Ronda Ramsier and Carol Powell, both nurses, talked about what it would be like to die from hypothermia.
The grim conversation came on their second night spent lost in near-freezing temperatures above 11,000 feet in elevation in the Weminuche Wilderness northeast of Vallecito Reservoir.
“We were both pretty calm, it was pretty amazing – just planning our death at the end of the second day,” Ramsier said. “We talked a lot about how does one die from hypothermia.”
Ramsier, of Bayfield, and Powell, of Rittman, Ohio, left their base camp about 4 p.m. Aug. 12 for what was to be a short hike before dinner. They had water, rain gear, a few snacks and two llamas.
They set out with Jack McGroder, Ramsier’s husband, who had the most familiarity with Cave Basin on Middle Mountain. But McGroder cut his hike short after experiencing back pain. The two women planned to hike another 20 minutes before turning back.
But McGroder wouldn’t see or hear from Ramsier and Powell for 36 hours, when the U.S. Air Force plucked them from a steep canyon and flew them to safety.
Ramsier, 60, who has lived in the area for 19 years, blames herself for getting lost. She admits to having a terrible sense of direction, and Powell, 58, her visiting cousin, is unfamiliar with the mountains or the high-country lifestyle.
A departure from the trailRamsier spotted a small pond and decided to hike down to it. They hiked back the same way, or so they thought, but the path was nowhere to be found.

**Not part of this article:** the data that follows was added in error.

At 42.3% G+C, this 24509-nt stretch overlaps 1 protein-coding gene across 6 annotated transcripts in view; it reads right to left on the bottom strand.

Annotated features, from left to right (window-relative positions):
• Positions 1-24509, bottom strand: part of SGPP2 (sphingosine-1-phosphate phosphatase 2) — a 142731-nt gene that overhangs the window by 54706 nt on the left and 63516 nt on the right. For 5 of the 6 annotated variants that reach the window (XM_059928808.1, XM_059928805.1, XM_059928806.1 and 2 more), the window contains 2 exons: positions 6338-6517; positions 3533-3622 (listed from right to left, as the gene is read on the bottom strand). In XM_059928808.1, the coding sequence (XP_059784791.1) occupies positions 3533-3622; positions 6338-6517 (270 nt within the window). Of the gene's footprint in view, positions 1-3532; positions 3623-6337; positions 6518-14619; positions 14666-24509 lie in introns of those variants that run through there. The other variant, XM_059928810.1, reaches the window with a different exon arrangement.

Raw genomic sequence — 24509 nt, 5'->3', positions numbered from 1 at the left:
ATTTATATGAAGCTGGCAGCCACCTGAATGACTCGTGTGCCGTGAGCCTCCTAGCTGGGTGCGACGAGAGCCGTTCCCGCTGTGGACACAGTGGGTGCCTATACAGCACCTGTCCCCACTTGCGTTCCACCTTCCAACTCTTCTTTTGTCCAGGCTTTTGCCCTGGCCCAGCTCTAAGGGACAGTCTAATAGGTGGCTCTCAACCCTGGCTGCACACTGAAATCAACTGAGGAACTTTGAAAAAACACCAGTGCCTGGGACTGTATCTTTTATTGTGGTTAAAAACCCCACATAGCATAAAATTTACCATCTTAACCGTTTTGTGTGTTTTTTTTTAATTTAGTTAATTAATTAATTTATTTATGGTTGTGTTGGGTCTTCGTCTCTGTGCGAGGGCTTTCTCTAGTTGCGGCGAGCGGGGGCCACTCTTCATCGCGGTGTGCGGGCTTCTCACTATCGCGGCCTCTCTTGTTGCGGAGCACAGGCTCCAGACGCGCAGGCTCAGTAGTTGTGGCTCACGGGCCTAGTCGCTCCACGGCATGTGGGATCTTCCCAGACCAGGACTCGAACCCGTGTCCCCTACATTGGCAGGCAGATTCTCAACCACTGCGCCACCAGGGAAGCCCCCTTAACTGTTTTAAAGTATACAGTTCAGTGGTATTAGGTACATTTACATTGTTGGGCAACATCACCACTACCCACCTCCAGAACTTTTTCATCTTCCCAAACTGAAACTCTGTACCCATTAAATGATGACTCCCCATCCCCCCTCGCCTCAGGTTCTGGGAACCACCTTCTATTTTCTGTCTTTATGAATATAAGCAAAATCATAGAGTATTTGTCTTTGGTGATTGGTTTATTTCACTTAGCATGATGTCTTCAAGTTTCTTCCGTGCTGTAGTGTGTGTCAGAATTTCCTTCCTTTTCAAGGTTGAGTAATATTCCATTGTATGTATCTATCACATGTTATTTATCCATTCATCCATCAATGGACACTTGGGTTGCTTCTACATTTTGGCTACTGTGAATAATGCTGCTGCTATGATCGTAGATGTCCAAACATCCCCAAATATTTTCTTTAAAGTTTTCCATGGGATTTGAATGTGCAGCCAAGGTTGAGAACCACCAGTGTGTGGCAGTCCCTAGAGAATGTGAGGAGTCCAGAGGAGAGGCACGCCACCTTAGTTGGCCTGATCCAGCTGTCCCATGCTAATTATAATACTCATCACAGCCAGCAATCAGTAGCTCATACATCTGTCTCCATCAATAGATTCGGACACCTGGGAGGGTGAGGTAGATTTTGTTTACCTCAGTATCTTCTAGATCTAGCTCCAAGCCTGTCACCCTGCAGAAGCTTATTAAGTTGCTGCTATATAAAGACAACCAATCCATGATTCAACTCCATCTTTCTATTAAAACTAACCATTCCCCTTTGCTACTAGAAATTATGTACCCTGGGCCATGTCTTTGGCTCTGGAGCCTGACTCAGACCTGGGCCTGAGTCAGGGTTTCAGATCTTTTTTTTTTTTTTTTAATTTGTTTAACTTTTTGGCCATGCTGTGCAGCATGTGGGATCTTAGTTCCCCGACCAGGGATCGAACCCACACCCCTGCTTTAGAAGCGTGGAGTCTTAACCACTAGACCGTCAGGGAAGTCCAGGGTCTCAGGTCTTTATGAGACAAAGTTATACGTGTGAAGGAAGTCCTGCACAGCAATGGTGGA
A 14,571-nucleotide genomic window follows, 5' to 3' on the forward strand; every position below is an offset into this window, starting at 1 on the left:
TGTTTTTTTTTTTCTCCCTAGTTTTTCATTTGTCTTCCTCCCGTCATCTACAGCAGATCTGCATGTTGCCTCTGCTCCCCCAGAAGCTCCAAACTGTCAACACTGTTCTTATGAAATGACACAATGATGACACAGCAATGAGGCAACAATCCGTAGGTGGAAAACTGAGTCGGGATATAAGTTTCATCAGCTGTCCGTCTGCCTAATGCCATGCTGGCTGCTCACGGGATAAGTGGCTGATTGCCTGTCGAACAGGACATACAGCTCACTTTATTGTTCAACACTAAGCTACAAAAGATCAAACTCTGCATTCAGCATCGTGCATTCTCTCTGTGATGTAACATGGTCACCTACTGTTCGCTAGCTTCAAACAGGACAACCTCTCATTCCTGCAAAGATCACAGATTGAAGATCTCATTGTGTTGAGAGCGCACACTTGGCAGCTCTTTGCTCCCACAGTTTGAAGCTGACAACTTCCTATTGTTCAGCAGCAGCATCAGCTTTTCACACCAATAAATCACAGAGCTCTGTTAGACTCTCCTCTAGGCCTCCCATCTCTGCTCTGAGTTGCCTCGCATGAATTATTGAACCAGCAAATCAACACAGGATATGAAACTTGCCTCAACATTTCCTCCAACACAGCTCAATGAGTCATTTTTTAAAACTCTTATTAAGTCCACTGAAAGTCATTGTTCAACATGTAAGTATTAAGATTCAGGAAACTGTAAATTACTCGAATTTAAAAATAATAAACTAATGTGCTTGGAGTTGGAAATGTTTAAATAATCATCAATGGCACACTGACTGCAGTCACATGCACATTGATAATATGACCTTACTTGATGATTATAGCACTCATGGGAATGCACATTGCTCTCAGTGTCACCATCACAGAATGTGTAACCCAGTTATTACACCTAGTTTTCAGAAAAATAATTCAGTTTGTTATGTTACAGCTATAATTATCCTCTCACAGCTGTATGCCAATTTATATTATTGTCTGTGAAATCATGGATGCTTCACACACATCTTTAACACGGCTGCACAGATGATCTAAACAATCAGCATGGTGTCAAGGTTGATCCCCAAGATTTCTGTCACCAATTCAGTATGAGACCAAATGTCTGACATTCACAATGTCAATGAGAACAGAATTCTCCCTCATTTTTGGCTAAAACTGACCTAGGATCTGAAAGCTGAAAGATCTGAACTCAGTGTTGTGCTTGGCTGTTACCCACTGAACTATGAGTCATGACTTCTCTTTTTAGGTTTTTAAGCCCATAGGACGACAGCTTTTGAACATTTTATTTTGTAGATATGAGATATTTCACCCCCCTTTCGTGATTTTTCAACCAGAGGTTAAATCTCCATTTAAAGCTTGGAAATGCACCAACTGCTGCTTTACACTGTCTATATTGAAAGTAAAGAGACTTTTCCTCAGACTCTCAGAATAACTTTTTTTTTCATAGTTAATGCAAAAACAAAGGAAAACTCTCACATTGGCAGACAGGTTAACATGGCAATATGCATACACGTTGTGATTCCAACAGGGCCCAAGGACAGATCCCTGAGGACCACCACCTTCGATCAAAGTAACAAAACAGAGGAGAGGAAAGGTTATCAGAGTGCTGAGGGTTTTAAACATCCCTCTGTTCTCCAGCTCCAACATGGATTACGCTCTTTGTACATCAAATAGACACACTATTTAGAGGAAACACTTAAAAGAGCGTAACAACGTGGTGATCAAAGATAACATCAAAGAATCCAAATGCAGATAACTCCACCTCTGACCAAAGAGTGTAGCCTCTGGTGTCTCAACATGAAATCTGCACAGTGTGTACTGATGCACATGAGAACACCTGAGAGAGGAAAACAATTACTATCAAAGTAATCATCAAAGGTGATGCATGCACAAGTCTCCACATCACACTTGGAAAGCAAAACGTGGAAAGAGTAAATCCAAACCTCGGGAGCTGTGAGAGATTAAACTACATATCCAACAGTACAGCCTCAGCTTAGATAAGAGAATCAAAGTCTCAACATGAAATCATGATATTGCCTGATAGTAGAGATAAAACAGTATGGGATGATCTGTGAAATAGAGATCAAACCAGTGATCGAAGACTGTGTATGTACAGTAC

Confident she could find the trail, Ramsier walked toward landmarks she recognized and thought would lead them back to camp. But with every step, she was getting them more lost.
“I was so sure that I knew where I was going,” Ramsier said. “I was so sure that I broke all the rules that we’ve always been taught, which is when you’re lost, you don’t keep going, you stay in place.”
It’s not to say people shouldn’t look for a trail if they lose it, but it’s difficult to know when you’ve gone too far, Ramsier said.
“The temptation to keep trying, for me, was irresistible,” she said. “I couldn’t stop, and I didn’t stop, and that’s my nature.”
As nighttime fell, temperatures dropped, and the women realized they would have to spend the night away from camp.
“It was a horrifying feeling,” Powell said.
They used rocks to build a 2-foot-tall wall to block the breeze. Ramsier laid down beside it, but Powell was too cold. She stood on her feet all night and tried to walk or march in place to stay warm.
“Morning came, and it got even colder before the sun came up,” Powell said.